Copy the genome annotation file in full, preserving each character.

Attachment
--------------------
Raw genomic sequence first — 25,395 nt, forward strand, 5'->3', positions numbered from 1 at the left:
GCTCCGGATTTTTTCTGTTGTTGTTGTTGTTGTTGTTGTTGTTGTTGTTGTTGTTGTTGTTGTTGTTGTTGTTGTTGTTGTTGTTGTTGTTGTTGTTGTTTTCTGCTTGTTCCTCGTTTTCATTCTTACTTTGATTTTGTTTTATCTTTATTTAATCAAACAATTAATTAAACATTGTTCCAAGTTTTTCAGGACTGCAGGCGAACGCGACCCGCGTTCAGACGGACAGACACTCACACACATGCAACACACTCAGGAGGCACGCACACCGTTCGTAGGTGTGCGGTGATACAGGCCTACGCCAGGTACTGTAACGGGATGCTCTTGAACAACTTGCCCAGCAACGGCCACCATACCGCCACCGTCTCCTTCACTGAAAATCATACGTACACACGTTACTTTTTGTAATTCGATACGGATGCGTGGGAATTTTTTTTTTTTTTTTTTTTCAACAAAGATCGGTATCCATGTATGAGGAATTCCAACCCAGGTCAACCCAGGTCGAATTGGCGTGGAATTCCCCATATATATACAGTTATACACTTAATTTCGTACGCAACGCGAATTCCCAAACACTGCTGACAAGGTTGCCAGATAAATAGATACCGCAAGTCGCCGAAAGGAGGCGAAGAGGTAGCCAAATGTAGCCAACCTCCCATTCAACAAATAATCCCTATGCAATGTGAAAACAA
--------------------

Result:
Raw genomic sequence first — 25,395 nt, forward strand, 5'->3', positions numbered from 1 at the left:
GCTCCGGATTTTTTCTGTTGTTGTTGTTGTTGTTGTTGTTGTTGTTGTTGTTGTTGTTGTTGTTGTTGTTGTTGTTGTTGTTGTTGTTGTTGTTGTTGTTTTCTGCTTGTTCCTCGTTTTCATTCTTACTTTGATTTTGTTTTATCTTTATTTAATCAAACAATTAATTAAACATTGTTCCAAGTTTTTCAGGACTGCAGGCGAACGCGACCCGCGTTCAGACGGACAGACACTCACACACATGCAACACACTCAGGAGGCACGCACACCGTTCGTAGGTGTGCGGTGATACAGGCCTACGCCAGGTACTGTAACGGGATGCTCTTGAACAACTTGCCCAGCAACGGCCACCATACCGCCACCGTCTCCTTCACTGAAAATCATACGTACACACGTTACTTTTTGTAATTCGATACGGATGCGTGGGAATTTTTTTTTTTTTTTTTTTTCAACAAAGATCGGTATCCATGTATGAGGAATTCCAACCCAGGTCAACCCAGGTCGAATTGGCGTGGAATTCCCCATATATATACAGTTATACACTTAATTTCGTACGCAACGCGAATTCCCAAACACTGCTGACAAGGTTGCCAGATAAATAGATACCGCAAGTCGCCGAAAGGAGGCGAAGAGGTAGCCAAATGTAGCCAACCTCCCATTCAACAAATAATCCCTATGCAATGTGAAAACAA